Lego by the House-ful

Here's your nightly math! Just 5 quick minutes of number fun for kids and parents at home. Read a cool fun fact, followed by math riddles at different levels so everyone can jump in. Your kids will love you for it.

Lego by the House-ful

May 22, 2018

Lego is one of those toys that every kid has heard of, and that almost every kid has played with. Ever since it was invented in 1958, Lego pieces have had the exact same thickness of brick, and the same size studs (the little bumps on top). They’ve made 4 billion minifigures since then, which equals half the world’s population! Now they design 130 new sets each year, like the Star Wars sets, plus they keeping selling the longtime sets. So our longtime fan Benjamin H. asked, how many Lego pieces are made every day? Lego’s website says that in one year they make 45.7 billion Legos. If we divide by 365, that comes to 125 million pieces a day, and a bout 5 million every hour. Given that a 1-foot cube can hold only about 400 pieces, you can imagine how many houses you can fill every day with Lego!

Wee ones: If you snap together a red Lego brick, a blue brick, a green, a yellow, a white and a black, how many bricks have you snapped together?

Little kids: If a Lego brick has 2 rows with 4 knobs (bumps) each, how many knobs does it have?  Bonus: If you snap a 2-knob piece on top, how many knobs from the bottom piece are still showing?

Big kids: To find how many 1-foot cubes a room can hold, you just multiply the length times the width times the height to the ceiling. If your bedroom is 10 feet by 10 feet with an 8-foot ceiling, how many cubic feet of Lego can you fill it with?  Bonus: If each cubic foot can hold 400 pieces, can the room hold 1 million Legos? Can it hold the amount made in about an hour? (Hint if needed: What if each cubic foot held only 4 pieces…then try 40 pieces…)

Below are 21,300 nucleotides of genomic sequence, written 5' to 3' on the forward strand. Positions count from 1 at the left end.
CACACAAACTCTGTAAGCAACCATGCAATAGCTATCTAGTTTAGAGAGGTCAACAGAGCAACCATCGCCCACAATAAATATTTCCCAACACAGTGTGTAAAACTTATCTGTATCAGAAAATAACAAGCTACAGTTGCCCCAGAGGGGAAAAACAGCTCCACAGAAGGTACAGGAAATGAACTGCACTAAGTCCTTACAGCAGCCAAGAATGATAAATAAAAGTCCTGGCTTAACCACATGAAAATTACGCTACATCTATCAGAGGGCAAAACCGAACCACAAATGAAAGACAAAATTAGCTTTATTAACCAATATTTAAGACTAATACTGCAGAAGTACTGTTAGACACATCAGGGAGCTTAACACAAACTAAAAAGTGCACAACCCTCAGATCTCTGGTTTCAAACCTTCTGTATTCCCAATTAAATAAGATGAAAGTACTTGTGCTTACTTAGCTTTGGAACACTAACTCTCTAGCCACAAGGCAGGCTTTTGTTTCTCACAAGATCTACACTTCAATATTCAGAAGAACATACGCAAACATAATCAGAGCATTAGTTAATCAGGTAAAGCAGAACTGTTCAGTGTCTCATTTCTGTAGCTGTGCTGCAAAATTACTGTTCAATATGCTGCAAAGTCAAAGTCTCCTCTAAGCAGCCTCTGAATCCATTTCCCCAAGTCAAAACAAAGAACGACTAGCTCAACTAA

The sky’s the limit: How many different rectangle shapes (number of knobs across and front to back) can a piece with 36 knobs on top have? (Assume that you have at least 2 knobs in either direction, but you don’t have to worry about which way each combo is facing.)













Wee ones: 6 bricks.

Little kids: 8 knobs.  Bonus: 6 knobs — or 7 if the 2-knob piece is hanging off the edge.

Big kids: 800 cubic feet.  Bonus: That room holds 320,000 pieces…so no, it doesn’t hold 1 million…and you’d need more than 15 bedrooms to hold the more than 5 million Legos made in 1 hour!

The sky’s the limit: There are 4 ways: 2 knobs x 18 knobs, 3 x 12, 4 x 9, and 6 x 6.

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About the Author

Laura Overdeck

Laura Overdeck

Laura Bilodeau Overdeck is founder and president of Bedtime Math Foundation. Her goal is to make math as playful for kids as it was for her when she was a child. Her mom had Laura baking before she could walk, and her dad had her using power tools at a very unsafe age, measuring lengths, widths and angles in the process. Armed with this early love of numbers, Laura went on to get a BA in astrophysics from Princeton University, and an MBA from the Wharton School of Business; she continues to star-gaze today. Laura’s other interests include her three lively children, chocolate, extreme vehicles, and Lego Mindstorms.

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